Here’s a home maintenance tip I borrowed from the equestrian world- When your outdoor cushions start looking dirty, stained, or shabby, load them up and head to the nearest car wash. Most car washes provide strong clamps on the wall for floor mats that work great to secure your pillows and cushions and keep them off the ground. (If you DO happen to have horses or livestock and you haven’t tried this trick, it’s fantastic for cleaning saddle pads, winter horse blankets, and other things to large, bulky, or disgusting for a washing machine)
The softened water and high pressure spray at a carwash will return gross lawn furniture seat cushions to sparkling in minutes. I’ve even had great luck doing this with cushions that were starting to mildew from being wet and shady too long- one trip to the car wash and letting them fully dry in a sunny spot in my yard had them looking and smelling like new again.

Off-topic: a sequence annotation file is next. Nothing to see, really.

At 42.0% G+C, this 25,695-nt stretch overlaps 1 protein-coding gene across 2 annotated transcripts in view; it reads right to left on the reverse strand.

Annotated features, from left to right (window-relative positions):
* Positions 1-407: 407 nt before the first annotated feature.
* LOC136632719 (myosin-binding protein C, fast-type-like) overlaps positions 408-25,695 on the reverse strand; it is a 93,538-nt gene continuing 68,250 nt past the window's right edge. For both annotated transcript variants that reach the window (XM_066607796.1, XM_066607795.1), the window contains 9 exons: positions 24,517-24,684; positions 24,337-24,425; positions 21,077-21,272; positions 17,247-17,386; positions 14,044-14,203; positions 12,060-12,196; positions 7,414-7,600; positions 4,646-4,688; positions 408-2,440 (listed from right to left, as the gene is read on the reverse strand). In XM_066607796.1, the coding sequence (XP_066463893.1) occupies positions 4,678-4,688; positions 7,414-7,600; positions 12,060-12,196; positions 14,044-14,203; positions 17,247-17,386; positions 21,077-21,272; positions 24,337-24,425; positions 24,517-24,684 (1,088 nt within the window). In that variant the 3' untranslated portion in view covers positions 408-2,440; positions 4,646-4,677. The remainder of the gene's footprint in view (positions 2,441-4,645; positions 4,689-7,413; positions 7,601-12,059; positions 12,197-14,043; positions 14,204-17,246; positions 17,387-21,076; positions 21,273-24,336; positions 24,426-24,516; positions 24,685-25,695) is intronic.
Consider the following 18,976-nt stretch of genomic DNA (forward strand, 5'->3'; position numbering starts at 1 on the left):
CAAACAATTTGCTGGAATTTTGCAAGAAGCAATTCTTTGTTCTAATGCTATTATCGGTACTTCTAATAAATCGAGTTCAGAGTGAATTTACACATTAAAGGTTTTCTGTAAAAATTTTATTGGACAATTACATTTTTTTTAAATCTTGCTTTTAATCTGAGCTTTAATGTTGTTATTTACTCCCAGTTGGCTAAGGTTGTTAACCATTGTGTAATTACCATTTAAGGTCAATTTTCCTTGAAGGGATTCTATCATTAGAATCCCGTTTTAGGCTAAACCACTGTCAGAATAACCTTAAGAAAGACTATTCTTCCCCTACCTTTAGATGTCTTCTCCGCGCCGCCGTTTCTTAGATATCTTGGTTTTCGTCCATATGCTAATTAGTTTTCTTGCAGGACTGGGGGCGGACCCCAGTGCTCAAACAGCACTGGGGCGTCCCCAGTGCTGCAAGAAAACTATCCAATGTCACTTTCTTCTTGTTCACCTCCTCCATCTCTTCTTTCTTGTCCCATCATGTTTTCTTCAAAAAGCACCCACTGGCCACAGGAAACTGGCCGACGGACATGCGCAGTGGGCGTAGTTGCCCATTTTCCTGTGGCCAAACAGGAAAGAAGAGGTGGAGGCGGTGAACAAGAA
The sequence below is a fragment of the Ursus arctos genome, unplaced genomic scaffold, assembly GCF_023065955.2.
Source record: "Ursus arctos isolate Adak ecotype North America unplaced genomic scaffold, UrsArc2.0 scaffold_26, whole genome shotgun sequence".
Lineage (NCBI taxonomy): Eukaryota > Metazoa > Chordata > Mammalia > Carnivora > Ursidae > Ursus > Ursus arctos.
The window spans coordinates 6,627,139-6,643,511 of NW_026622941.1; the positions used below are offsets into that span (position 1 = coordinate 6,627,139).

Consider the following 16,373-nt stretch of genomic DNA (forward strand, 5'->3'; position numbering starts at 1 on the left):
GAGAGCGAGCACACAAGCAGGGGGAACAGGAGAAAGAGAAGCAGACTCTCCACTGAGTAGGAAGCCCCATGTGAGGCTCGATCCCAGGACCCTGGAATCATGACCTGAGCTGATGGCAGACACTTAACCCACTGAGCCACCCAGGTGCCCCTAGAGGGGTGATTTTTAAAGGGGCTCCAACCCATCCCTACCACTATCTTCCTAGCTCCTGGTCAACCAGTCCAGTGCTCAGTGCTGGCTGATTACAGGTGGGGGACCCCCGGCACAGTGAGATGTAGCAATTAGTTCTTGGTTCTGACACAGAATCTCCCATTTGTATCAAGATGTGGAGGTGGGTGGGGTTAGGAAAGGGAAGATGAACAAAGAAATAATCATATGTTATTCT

This trick also works great to clean thinner-style dog beds (but definitely NOT the cedar stuffed kind!).
Keeping your car dry on the trip home can be the hardest part. I use an XL Tub Truck (aka a “muck bucket”), but using a laundry basket or even large trash bags should protect your car.
You may want to move the cushions a few times while you are cleaning to be sure and clean the part that will be covered by the clamp during the first pass with the sprayer.
Back home, cushions dry quickly on my vinyl wicker chairs.
Car washes work great when you just don’t want to deal with the expense of a powerwasher or the soapy, grimy runoff, but after I’d been taking my outdoor cushions (and dog beds, and horse blankets, and saddle pads, and my car) to the carwash for a few years I put a portable power washer on my Christmas list. Guys, owning a homeowner-grade power washer was LIFE CHANGING. only exaggerating a little. The hand-held pressure washer units have a TON of power and are about what you’d pay for a round or two of having someone else pressure wash your siding.
Need more creative cleaning tips? Read on.